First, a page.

The studies reported different findings, which can be attributed to several limitations. While some studies found significant differences in cardiovascular risk factors, others did not. Also, the findings on biochemical risk factors between the groups were insignificant for three months follow-up studies. However, Raghuram et al.'s (2014) one-year study reported a decrease in triglycerides and cholesterol levels. With the exception of Tillin et al.'s (2019) study, other studies reported subjective improvement of heart functioning. Similarly, objective improvement of echocardiogram was evident only after one year of follow-up among patients with decreased functioning at the baseline. Results showed a 6 percent improvement in ejection fraction after one year of intervention. However, it is impossible to reproduce ejection fraction on echocardiography since it is not precise. As a result, most of the accreditation recommends giving ejection fraction as a range.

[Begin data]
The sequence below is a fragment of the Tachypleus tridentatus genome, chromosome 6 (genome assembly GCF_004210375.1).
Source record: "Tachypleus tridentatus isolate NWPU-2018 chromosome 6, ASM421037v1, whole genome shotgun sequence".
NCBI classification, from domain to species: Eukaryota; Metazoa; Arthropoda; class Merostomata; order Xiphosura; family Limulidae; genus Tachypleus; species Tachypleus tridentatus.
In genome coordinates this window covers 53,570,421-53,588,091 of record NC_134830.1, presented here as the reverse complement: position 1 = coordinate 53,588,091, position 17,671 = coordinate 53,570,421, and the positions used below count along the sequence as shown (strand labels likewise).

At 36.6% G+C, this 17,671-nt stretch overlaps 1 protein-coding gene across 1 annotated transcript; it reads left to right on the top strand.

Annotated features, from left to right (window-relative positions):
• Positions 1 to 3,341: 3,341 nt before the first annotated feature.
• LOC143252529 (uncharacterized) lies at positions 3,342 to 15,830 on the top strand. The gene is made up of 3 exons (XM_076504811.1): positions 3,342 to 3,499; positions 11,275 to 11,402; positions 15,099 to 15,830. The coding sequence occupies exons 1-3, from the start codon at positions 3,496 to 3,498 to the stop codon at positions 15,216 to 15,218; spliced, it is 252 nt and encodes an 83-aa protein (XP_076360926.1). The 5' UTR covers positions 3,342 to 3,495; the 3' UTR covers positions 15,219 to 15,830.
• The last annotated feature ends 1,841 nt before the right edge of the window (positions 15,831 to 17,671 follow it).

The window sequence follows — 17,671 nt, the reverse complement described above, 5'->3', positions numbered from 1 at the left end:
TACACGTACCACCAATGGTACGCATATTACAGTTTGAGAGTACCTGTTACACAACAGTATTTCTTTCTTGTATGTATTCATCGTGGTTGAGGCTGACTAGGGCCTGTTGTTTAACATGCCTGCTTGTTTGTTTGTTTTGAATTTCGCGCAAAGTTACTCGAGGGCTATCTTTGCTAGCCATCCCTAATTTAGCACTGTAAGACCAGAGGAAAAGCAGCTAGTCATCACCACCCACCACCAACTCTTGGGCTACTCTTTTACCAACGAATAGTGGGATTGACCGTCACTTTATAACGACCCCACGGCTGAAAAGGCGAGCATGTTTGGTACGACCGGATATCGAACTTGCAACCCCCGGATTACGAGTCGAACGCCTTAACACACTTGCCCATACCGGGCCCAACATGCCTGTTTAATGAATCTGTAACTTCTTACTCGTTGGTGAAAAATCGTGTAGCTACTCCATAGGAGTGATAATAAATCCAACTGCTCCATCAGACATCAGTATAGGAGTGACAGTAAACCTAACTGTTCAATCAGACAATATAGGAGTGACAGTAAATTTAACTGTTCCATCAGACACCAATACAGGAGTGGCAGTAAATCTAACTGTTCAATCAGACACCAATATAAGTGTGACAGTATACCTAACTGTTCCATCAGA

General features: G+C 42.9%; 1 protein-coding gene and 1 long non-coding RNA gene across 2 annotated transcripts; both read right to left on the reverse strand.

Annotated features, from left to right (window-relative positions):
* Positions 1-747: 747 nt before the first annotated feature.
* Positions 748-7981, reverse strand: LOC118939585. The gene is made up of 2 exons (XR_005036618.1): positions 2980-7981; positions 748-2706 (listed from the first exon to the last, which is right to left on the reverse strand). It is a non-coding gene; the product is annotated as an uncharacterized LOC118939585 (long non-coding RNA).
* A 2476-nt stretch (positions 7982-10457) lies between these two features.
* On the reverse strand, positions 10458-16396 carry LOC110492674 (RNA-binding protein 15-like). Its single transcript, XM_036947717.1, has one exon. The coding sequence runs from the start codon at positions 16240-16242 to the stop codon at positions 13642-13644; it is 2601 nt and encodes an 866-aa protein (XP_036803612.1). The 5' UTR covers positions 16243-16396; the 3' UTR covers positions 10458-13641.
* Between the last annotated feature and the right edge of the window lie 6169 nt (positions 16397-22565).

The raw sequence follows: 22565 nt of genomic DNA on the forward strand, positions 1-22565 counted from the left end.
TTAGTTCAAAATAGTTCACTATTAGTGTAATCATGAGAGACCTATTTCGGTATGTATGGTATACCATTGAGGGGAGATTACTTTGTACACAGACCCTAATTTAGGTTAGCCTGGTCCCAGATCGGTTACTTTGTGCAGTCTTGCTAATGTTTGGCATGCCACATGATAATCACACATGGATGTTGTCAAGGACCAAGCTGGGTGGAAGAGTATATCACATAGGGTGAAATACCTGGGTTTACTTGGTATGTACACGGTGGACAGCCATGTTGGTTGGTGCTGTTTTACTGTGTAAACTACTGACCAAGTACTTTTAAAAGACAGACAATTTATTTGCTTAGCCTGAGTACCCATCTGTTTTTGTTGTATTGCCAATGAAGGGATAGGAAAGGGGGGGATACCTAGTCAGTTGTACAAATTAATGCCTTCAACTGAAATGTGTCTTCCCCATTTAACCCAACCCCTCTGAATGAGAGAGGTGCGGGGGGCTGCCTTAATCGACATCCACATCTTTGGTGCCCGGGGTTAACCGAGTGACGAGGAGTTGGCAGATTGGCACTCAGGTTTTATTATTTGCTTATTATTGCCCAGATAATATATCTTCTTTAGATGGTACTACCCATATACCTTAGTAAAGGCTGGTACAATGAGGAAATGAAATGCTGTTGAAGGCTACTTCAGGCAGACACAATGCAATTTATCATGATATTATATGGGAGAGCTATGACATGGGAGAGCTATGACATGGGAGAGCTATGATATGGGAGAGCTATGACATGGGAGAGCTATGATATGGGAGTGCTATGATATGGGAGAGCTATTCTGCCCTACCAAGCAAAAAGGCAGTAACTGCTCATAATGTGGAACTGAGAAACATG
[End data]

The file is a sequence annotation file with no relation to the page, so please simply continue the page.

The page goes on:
A study on MACE did not find statistically significant improvement associated with yoga. Of the research that explored psychological healthy, 50 percent of the reported improvement in clients subjected to yoga CaRe with metal analysis showing that inclusion of yoga resulted in improvement of perceived stress scores. The studies have varying findings, which can be attributed to the use of a heterogeneous population. Additionally, the inclusion criteria of the participants in the study differ significantly. Whereas some studies investigated subjects following elective coronary artery bypass, others researched the subjects after acute MI. Also, some investigated patients with only left ventricular systolic dysfunctions, while others investigated patients with normal functions only. Also, some of the research had more men compared to females' participants, while others investigated various ethnicities with varying baseline features. Also, some studies conducted their follow-up after three months, while others did their follow-up after one year. The majority of those that conducted follow-up after one year were likely to find conclusive findings compared to those that conducted follow after three months. The majority of the studies are small, which makes it challenging to draw a definite conclusion. Prabhakaran et al. was the largest study with 4000 participants. Still, this was inadequate and required inclusion of more MACE events after commencement of the study, which indicates how hard it is to meet sample requirements for significant results relating to yoga-CaRe Different results have been identified in these studies. However, it is challenging to determine the validity of the outcome due to the lack of standardized repetition. Also, the studies were conducted in different regions, which further impacted the generalizability of the findings. For instance, there are different baseline features between the findings in Raghuram et al.'s (2014) and Tillin et al.'s (2019) studies. The loss of follow-up for the yoga-Care participants was extremely high at 37.5% compared to the standard cardiac rehabilitation subjects at 12.5% in the only research conducted in the United Kingdom. According to the researchers, the participants did not want to proceed with the Yoga classes. This limitation might have impacted the results. Future research should focus on the impact of yoga-CaRE in different regions independently. This is because the socio-economic background might play a critical role in patients' participation in yoga-CaRe interventions.